Parents are Doing it For Themselves

I’m going to estimate that I’ve seen approximately 30 individual students in my little corner of the college in the first two weeks. Business is picking up, which is nice. However, one thing that is blowing my mind on daily basis is the amount of parents in the student body.

Gross generalizations and sweeping assumptions are sure to appear in this post. I will attempt to avoid these nasty distractions but I can make no promises. No puedo hacer algunos promesas. (I knew all of that except the word for promises. I’m so proud of me.)

I have met one student who identified themselves as childless.

Everyone else who has walked through these doors, regardless of age, is a mother or father, sometimes of multiple children.

Certainly, there must be reasons for this. It’s not the case that 97% of the general population changes diapers and memorizes all the characters on Wow Wow Wubbzy, right? Why so many moms up in my grill, then?

This interests me. It’s like anthropology, but not really, since I have no idea what anthropology really even is. I just like to say that because it makes uninvited curiosity sound cool and important.

So I have two anthropologically sound notions regarding the cause of high numbers of parents attending the writing lab at this college:

  1. Socioeconomics: household income skirts the poverty line and the town boasts a high Latin American population. I’ve heard in the past that lower income = higher birth rate, and I saw and met a ton of young gals with kids in Mexas. So I’m going to go ahead with those assumptions and say that these two things contribute to the amount of parents I’m encountering. (It’s SCIENCE.)
  2. Community College: I’m not working at Harvard, people. This is a community college. It’s the first step (sometimes the only step) in higher education. It costs less than Harvard, is closer to home than Harvard, and doesn’t require SAT scores in the 2200s (that’s about 1480 for you old heads). Community college seems like a great place for a mom (or dad) to start back, doesn’t it?

Also, although I hesitate to put it on the official list, since it’s pure conjecture, rather than just partial conjecture, I would venture to say that older students are not nearly as gosh-darn cocky as kids straight out of high school.

I know for a fact that me, myself, when coming out of high school, I thought I was Sierra Hotel. No one could touch me. And I was a freakin’ writing prodigy. I did not need HELP because I was going to DESTROY college and surrounding ventures and then I was going to DOMINATE the earth.

Almost an entire year went by before I was disabused of this notion. And a lot of the disabuse came from the fact that my debt appreciated at an hourly rate for the entire year. It didn’t even rest on Sundays. Parents already know about the hulking debt-beast, so they aren’t so cocky.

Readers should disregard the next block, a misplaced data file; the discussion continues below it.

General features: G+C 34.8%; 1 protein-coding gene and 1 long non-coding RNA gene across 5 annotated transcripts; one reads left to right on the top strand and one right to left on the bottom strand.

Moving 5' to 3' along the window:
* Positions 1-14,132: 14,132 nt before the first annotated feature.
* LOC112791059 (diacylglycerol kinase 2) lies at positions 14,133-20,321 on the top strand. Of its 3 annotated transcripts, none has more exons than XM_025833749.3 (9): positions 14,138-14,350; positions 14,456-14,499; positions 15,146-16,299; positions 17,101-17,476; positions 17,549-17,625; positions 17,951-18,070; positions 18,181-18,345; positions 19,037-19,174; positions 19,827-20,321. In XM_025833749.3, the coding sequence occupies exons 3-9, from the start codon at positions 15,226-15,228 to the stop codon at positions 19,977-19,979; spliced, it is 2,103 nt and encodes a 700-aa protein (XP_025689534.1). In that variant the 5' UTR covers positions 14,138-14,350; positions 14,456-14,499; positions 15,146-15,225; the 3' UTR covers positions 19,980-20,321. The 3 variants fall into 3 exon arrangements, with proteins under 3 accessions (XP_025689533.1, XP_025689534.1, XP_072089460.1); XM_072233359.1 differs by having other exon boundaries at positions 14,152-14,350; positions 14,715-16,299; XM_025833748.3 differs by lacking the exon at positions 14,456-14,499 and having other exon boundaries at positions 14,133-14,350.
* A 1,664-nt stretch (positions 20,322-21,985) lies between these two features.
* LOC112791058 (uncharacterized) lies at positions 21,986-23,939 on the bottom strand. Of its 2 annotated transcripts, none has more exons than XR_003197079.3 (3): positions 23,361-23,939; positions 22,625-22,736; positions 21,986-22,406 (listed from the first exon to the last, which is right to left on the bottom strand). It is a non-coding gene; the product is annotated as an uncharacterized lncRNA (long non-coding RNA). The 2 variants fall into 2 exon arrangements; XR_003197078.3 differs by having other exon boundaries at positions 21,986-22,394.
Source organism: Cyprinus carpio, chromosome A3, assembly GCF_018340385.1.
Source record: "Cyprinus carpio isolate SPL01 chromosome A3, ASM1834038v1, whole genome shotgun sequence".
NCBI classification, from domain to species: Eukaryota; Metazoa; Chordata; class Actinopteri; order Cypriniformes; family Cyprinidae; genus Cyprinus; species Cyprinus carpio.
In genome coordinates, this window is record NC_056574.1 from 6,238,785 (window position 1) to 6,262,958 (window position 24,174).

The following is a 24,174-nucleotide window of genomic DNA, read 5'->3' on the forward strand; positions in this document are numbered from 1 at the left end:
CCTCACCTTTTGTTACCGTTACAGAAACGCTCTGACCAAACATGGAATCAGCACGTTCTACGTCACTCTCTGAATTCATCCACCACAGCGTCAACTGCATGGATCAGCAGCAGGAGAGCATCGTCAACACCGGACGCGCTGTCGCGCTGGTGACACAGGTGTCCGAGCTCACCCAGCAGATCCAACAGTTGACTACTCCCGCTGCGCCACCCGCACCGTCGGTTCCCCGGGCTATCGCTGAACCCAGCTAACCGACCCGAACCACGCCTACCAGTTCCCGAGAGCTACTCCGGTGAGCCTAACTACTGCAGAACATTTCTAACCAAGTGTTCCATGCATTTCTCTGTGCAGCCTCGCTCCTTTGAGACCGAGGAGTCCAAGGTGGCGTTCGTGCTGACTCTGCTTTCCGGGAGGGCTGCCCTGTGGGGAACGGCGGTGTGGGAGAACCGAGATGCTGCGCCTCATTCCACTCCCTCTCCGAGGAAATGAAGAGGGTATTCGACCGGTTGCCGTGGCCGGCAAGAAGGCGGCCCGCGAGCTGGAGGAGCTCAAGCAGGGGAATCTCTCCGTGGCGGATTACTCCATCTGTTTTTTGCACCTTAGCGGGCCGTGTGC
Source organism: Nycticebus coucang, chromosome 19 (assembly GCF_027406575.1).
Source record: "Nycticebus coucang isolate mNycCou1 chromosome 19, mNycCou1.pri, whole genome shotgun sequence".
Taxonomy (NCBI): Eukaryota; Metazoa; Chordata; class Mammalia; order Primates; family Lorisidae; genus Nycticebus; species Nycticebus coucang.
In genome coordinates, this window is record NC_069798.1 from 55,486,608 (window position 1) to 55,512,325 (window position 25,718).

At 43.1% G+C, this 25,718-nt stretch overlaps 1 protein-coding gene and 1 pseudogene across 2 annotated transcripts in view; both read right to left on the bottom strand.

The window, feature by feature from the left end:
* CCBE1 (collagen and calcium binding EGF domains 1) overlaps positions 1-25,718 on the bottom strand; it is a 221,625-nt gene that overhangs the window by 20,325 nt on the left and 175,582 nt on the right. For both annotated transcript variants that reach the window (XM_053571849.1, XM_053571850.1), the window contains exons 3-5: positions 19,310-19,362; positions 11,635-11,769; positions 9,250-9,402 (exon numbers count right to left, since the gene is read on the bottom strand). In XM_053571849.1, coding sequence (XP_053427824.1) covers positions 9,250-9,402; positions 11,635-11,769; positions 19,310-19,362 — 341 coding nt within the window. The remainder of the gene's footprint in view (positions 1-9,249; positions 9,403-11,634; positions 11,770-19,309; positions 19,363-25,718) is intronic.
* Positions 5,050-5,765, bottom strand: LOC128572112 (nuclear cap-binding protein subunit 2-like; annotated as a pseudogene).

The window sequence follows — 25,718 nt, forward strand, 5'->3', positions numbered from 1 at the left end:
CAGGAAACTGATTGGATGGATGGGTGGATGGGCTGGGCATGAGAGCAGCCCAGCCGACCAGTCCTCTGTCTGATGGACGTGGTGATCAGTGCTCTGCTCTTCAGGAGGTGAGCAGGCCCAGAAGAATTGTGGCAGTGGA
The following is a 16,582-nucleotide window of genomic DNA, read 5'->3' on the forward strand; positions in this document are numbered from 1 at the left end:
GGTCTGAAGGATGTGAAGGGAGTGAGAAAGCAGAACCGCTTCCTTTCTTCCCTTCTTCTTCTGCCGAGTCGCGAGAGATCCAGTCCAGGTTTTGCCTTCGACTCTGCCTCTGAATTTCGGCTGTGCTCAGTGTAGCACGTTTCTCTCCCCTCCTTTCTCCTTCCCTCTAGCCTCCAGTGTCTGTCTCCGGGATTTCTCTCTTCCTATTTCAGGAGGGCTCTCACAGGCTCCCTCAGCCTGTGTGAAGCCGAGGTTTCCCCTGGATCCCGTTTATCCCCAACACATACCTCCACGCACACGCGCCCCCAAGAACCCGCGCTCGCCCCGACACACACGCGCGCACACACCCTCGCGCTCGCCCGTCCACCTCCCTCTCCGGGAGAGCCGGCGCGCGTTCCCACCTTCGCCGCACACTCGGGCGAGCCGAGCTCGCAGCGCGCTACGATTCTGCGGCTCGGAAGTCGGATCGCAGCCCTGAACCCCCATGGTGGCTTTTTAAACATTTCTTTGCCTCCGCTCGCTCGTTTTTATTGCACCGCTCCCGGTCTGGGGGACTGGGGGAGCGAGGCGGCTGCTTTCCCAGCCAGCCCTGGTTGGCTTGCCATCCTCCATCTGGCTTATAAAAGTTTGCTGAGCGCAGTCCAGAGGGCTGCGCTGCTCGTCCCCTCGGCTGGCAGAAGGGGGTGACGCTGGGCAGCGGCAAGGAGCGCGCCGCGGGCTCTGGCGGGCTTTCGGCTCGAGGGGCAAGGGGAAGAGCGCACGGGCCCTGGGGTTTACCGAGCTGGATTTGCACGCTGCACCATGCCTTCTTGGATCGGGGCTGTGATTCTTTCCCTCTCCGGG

I’m wandering. I know. Perhaps this is fodder for a different post.

So, it’s interesting. And it’s a struggle sometimes to maintain my position of “authority.” I have a healthy respect for parents, which often crosses the boundaries of appropriateness into pure jealousy and a fair amount of hero-worship. Thus, parents who are putting themselves through school while still raising their children leave me in speechless awe.

(photo by D. Susan Pruitt)

It’s very difficult to explain the importance of an eight sentence paragraph or a strong thesis statement when someone has just finished telling me about getting their three kids on the school bus and dropping the baby off at grandmas before they showed up here. How the heck do they have time to bathe themselves, never mind write a character analysis on Lt. Cross or discuss literary tone in de Crevcoeur’s “What is an American?”

And, more importantly, how do they rustle up the ability to care?


5 thoughts on “Parents are Doing it For Themselves”

  1. I think it would make more sense to wait to go to college until after kids or a few years in the work force. I spent 5 years in college and now I don't do a darn thing that has to do with my degrees. However, I hate my current job and it took having a kid and a maternity leave to figure out what I really want to do with my life. Some formal education in the area sure would be helpful. Go figure.

  2. As one of those parents with kids that went back for courses in computer programming and accounting I can only say that learning something new is a real high – during a time when not many highs are in the picture. It makes the effort worthwhile.

  3. How did I miss that you taught at a community college,,anyhow that is great. I went to a community college and they are like “advanced highschool”, but it was obtainable and I finished at a university. I crammed 4 years into ten. Yep..working full time and a parent (last two years) I had a better understanding of what I wanted from my efforts. I am thinking about going back for classes on writing..Old gray haired man in corner ,, now that would be something for gossip.. lol

  4. I think your guess #2 is probably right about why. But still, that's a really interesting dilemma. But I think as long as you know your stuff, you should feel confident that your strong thesis statement trumps their cleaning up vomit.

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